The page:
Concerns over rising oil and food prices and persistent strength in the loonie are taking away some of the swagger in Canada's business community, the Bank of Canada says.
The central bank said Monday its new spring business outlook survey shows firms remain bullish about the future, but less so than three months ago.
Firms have lowered their sights across a range of indicators including more moderate expectations for the pace of sales growth, hiring and investment over the next 12 months.
"Businesses remain positive about the economic outlook, although some forward-looking indicators have eased from the levels recorded in recent surveys," the bank said.
"Some firms ... cited the negative implications of high prices for energy and food on household spending as a factor dampening sales expectations. A number of firms (also) voiced concerns about
the impact of the high Canadian dollar and strong foreign competition."
Overall, the bank said the survey results show the economic recovery in Canada is advancing and more firms — particularly in the Prairies — are operating near capacity.
The optimism tended to be highest among commodity-related industries.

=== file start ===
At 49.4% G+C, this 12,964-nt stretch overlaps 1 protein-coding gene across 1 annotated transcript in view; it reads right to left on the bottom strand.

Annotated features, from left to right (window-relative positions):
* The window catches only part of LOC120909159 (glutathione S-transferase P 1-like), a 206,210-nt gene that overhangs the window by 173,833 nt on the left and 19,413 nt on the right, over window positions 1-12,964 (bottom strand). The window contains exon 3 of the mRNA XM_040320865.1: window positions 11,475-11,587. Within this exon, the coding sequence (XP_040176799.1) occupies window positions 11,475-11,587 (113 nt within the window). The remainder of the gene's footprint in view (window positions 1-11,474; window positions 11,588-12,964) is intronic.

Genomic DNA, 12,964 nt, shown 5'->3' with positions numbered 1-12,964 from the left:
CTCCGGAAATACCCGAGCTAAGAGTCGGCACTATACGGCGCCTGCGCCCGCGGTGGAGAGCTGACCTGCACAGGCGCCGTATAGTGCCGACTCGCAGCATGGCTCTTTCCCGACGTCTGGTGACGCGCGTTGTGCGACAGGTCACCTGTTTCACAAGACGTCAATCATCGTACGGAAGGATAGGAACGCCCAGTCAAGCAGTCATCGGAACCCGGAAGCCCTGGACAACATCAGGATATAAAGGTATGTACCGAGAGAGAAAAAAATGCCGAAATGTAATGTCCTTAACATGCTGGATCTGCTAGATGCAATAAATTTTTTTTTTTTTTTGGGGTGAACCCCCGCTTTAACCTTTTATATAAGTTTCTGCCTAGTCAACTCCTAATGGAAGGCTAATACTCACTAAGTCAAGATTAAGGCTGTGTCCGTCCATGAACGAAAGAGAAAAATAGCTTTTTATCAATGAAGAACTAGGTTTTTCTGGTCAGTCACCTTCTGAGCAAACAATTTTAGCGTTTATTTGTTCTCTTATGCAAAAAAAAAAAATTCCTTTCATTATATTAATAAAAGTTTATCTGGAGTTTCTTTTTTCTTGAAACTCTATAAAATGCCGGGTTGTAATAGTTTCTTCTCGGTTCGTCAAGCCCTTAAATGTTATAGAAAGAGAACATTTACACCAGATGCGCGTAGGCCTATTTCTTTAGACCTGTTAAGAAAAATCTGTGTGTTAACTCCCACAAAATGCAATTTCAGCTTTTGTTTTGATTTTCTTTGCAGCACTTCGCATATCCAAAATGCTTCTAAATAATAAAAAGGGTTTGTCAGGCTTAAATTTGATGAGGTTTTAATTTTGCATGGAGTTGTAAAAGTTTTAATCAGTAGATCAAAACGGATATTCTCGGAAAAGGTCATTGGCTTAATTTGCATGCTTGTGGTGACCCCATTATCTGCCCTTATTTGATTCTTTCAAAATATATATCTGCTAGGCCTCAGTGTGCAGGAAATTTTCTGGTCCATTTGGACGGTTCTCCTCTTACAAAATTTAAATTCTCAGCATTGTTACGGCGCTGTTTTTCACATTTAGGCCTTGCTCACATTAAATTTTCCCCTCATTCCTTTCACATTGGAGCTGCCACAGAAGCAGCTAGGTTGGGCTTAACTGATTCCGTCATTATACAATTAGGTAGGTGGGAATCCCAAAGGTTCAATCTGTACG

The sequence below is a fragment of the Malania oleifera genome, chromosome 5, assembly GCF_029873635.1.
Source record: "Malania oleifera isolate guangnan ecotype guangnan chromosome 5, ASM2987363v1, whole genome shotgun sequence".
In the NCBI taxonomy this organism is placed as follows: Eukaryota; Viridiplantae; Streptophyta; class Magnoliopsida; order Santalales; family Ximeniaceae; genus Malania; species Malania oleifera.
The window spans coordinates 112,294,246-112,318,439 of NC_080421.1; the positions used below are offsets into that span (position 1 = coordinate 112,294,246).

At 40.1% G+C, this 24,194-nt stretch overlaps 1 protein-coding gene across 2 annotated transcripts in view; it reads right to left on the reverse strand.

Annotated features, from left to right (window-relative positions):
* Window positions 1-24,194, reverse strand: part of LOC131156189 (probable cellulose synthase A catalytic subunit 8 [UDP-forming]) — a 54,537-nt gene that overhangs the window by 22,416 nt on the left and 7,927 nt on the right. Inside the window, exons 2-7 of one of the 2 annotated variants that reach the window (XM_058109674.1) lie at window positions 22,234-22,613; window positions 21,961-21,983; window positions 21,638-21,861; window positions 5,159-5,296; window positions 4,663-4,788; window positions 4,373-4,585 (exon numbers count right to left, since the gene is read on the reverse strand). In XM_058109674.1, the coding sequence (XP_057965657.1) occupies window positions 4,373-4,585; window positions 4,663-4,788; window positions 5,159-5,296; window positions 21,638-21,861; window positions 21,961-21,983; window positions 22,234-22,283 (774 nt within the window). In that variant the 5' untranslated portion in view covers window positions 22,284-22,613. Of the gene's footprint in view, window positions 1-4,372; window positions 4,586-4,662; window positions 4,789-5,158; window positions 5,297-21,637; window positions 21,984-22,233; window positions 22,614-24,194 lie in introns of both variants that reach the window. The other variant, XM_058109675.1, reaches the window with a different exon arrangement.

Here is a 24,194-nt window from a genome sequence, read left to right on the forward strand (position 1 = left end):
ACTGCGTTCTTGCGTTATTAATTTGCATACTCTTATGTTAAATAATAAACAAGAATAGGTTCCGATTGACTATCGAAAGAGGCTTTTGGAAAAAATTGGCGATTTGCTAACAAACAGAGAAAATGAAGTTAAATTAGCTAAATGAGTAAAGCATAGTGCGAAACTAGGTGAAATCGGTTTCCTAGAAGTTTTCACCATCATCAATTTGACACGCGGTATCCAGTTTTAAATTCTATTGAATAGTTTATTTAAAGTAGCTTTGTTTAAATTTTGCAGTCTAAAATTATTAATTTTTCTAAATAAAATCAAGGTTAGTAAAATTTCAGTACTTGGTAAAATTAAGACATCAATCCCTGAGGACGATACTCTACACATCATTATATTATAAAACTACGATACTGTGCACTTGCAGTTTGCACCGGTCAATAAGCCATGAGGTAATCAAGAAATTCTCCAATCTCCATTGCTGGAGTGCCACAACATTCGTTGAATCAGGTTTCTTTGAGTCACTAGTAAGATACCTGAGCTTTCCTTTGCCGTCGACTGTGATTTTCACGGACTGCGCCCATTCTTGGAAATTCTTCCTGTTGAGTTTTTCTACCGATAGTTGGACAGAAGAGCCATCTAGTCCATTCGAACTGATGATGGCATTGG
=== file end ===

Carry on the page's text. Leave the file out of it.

The Bank of Canada uses the findings in its deliberations over interest rate policy, but nothing in the current report suggests governor Mark Carney is primed to hike rates on April 12, the next opportunity, analysts said.
Most economists continue to believe Carney will leave a hike on the sidelines until July.
Bank of Montreal economist Michael Gregory noted that the survey was conducted between Feb. 14 and March 10, after a strong economic advance in January, but before the earthquake and tsunami hit Japan and before Libya exploded into a full-fledged civil war.
"Expectations might have slipped a bit since then," he said. "However, this does not belie the fact that Canadian firms remain upbeat about their prospects, particularly those in the Prairies or in the commodities sector."
"The survey results are consistent with Bank of Canada policy tightening over time, but not imminently," he added. Half the firms surveyed said they expected to add staff in the next year, as opposed to only 13 per cent that intend to downsize. That's a balance of opinion in favour of additional hiring of 37 percentage points, slightly lower than three months ago.
By a balance of opinion of 13 percentage points, more firms than not said they expected their sales volume to increase at a greater rate in the next year.
As well, more firms than not expect to invest more in machinery and equipment than they did a year ago, by a factor of 24 percentage points.
The firms cited concerns that input costs are rising, although they are less confident they will be able to pass on those higher costs to customers, partly because of strong foreign competition.
Firms said inflation is increasing, driven by higher food and energy prices, but a majority still expect prices to remain within the central bank's control range of between one and three per cent over the next two years.